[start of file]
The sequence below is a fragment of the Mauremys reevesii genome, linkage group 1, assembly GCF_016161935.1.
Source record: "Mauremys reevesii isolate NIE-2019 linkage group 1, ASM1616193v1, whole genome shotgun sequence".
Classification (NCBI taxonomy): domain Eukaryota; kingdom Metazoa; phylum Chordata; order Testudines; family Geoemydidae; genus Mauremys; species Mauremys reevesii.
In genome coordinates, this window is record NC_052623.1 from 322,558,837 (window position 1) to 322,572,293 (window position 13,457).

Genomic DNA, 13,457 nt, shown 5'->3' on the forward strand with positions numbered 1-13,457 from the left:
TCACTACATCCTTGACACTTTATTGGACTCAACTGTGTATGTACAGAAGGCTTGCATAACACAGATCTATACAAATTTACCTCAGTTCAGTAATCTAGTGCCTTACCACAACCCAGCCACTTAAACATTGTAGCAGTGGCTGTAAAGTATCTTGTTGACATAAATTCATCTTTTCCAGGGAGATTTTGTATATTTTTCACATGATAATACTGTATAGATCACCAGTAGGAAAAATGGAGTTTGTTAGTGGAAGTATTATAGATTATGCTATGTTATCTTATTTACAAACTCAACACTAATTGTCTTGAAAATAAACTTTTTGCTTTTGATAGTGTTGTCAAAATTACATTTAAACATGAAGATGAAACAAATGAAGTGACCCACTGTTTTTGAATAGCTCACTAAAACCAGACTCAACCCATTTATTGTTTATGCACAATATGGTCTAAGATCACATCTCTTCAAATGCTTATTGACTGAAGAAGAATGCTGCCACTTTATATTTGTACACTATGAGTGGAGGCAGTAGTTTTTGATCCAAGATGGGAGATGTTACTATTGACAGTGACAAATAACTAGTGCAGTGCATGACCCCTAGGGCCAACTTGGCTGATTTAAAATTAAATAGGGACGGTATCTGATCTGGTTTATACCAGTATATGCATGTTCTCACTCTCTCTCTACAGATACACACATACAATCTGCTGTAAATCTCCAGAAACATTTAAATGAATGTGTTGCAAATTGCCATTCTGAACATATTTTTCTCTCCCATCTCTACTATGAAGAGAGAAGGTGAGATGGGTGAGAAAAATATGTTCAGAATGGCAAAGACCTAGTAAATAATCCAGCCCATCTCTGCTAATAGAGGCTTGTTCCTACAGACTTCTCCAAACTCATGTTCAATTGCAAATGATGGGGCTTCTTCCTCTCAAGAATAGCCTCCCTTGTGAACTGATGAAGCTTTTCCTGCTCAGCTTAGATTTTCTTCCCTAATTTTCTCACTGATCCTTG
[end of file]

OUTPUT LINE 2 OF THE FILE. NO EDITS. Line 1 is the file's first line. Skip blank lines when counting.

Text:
Source record: "Mauremys reevesii isolate NIE-2019 linkage group 1, ASM1616193v1, whole genome shotgun sequence".